Unfortunately my holiday in Ghana will be coming to an end in two days time, and I’m not yet ready to leave the heat, the beaches, and the general vibe of just chilling. One of the things I really am going to miss though is not having to clean up after myself!
I’m very fortunate in how I am able to live when I’m over here. My dad lives here, and though he isn’t necessarily rich, he had a very good job before retiring, which afforded him the luxury of a house, car, security guards, domestic help and household allowances. So in that time he obviously became accustomed to that standard of living, and took a few of those aspects with him to his own house he had built, which he currently lives in. He is also currently having a 6-bedroom house built in his home town of Mamfe, and when I went to visit the site all I could think was that this so-called house looked more like an entertainment venue!
Some people who have no real idea of Africa, for whatever reason, probably think that when you come here you either live in a shack made of sticks, live in the jungle, or live among lions and tigers and bears (oh my!) who cross your path as you take a stroll around your compound, like they did in ‘Zamunda’. I can assure you that isn’t the case. The quality of life that you would be able to afford yourself, coming from the UK or from the Western world in general, is very good. In our house we have a everything you need to live comfortably; running water, air-con, a generator for when the government’s useless power supply instruments cut out unnecessarily, wireless internet connection (which is what I’m using to speak to you right now) and even house help – a houseboy and a cook.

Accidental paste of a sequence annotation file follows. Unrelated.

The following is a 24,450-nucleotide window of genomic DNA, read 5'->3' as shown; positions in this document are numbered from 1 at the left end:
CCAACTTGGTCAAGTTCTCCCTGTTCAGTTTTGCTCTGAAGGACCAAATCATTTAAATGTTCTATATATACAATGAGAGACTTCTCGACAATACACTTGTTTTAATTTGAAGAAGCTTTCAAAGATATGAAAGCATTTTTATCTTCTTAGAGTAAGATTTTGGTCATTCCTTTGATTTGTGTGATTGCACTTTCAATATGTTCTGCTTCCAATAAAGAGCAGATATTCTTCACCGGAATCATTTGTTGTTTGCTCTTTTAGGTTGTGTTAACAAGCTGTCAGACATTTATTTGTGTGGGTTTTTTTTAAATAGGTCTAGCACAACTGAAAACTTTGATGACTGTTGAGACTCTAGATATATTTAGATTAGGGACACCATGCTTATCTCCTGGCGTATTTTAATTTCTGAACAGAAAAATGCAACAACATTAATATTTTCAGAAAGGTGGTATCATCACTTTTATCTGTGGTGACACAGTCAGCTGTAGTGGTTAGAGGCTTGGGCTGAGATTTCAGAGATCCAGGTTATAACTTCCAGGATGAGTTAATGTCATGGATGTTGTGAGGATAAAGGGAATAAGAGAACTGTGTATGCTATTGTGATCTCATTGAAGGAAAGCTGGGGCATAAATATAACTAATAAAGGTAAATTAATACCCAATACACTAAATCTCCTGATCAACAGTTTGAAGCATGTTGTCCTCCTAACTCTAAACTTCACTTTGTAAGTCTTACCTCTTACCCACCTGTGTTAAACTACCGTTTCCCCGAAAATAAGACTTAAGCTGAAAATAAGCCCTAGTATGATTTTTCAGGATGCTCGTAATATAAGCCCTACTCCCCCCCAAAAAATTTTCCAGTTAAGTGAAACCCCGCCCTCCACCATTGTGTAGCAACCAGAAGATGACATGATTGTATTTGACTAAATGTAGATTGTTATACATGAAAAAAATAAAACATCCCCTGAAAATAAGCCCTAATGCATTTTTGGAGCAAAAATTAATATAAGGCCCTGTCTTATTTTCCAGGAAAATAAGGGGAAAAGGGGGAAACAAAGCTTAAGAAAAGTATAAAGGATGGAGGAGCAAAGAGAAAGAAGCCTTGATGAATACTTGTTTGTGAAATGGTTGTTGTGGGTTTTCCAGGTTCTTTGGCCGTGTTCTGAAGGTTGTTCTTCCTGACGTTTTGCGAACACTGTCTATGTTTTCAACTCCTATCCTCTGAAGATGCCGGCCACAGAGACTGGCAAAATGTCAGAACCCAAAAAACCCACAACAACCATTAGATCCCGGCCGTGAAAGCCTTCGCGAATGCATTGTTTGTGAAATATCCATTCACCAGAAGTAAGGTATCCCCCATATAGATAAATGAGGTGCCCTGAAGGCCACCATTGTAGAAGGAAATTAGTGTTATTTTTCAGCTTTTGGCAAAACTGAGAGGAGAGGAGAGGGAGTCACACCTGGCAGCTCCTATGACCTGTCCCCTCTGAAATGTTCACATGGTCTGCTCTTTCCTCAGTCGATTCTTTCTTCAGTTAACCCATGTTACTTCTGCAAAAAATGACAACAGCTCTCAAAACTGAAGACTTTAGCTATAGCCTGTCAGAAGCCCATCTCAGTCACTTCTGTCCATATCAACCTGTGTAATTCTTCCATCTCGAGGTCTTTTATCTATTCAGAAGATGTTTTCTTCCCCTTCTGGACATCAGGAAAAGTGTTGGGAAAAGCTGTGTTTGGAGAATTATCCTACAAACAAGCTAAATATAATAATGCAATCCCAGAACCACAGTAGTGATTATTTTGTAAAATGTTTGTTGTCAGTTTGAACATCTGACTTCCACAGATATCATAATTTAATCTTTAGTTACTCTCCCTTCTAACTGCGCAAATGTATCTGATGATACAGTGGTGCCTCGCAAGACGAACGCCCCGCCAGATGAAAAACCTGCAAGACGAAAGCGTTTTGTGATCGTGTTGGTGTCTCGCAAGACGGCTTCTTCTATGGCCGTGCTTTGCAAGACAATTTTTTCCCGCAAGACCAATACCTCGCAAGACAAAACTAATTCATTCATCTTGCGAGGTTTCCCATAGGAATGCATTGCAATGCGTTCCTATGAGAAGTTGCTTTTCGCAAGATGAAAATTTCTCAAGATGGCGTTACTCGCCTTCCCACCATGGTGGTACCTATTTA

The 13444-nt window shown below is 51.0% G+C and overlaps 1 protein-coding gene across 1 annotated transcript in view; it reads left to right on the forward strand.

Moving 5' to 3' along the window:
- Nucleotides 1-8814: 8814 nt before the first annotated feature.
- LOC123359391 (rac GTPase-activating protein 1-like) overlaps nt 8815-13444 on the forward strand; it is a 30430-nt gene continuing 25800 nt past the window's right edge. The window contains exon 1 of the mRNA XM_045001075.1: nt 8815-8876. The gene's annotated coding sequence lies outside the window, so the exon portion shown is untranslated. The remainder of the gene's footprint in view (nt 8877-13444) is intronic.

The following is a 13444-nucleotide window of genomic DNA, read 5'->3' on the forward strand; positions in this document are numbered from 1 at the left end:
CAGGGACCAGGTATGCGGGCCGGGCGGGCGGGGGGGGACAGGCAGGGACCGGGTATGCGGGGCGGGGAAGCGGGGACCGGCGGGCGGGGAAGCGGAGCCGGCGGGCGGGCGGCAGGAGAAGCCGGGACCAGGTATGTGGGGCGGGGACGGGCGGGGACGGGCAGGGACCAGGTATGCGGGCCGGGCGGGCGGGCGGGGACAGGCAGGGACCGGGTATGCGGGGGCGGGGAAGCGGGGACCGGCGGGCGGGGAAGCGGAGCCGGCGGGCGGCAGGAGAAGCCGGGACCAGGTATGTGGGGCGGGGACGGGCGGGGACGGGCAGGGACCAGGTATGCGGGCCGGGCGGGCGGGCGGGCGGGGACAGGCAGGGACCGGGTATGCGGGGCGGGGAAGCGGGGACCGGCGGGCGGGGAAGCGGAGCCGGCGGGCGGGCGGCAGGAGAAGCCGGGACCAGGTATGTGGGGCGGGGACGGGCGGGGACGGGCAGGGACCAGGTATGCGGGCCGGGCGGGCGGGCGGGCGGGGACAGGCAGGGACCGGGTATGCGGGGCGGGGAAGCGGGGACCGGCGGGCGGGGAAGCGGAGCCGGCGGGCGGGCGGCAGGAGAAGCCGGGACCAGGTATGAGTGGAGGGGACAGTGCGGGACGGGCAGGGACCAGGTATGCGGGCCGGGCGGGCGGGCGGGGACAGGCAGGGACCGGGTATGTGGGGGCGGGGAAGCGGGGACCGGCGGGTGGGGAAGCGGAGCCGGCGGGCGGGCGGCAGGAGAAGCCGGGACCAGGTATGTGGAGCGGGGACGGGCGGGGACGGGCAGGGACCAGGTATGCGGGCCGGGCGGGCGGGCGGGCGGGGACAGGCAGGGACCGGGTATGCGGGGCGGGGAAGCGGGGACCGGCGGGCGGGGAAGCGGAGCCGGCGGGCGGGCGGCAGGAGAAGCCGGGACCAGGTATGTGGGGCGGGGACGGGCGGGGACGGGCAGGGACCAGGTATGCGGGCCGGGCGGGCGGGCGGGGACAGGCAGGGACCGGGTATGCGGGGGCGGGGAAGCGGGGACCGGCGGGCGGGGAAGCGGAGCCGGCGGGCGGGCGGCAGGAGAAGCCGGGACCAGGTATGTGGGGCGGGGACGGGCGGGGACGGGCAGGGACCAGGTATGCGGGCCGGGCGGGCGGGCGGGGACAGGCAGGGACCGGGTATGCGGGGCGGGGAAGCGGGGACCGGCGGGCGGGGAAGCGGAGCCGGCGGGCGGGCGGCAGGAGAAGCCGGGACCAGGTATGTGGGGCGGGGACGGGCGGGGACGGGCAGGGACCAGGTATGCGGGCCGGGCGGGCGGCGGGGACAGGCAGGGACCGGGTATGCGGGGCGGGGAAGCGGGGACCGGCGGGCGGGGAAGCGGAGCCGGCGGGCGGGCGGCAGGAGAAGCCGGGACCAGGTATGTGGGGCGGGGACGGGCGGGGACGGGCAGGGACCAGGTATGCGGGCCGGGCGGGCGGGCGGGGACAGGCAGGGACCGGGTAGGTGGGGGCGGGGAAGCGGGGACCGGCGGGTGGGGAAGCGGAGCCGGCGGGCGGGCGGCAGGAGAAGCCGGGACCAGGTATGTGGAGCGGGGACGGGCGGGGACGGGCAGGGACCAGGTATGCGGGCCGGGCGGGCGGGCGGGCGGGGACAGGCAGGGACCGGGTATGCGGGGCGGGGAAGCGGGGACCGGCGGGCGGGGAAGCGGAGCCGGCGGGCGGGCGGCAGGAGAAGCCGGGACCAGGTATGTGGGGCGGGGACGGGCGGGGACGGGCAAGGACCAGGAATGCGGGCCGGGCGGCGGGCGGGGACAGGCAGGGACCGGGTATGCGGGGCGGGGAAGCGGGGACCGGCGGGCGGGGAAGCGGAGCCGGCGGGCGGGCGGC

It is very normal to have a houseboy/girl, and contrary to popular belief, they are not always mistreated. I actually sometimes find it hard to let them do things for me, because I know that if I was at home (in London) there’s no way that would be happening! Plus there’s no way I would be rude or treat them like they are beneath me, because the next thing you know I’ll be wondering what this slimy substance is in my food…
Quite often, being the houseboy or housegirl comes with the opportunity to go to school or learn a new skill or trade, as their families are usually poor and can not afford to send them. The boy we have here will be taught how to drive, which is a skill he really wants to learn. He’s extremely helpful and my dad is constantly describing him as “a very good boy.” I blame him and the cook for my needing to knuckle down on the weight loss when I return to London. That’s my story and I’m sticking to it!!
So now I have two days left in which I can eat and not wash my plate, not clean my room, not hail a taxi myself, and not be sent to the shop inconveniently.
This, indeed, is the life.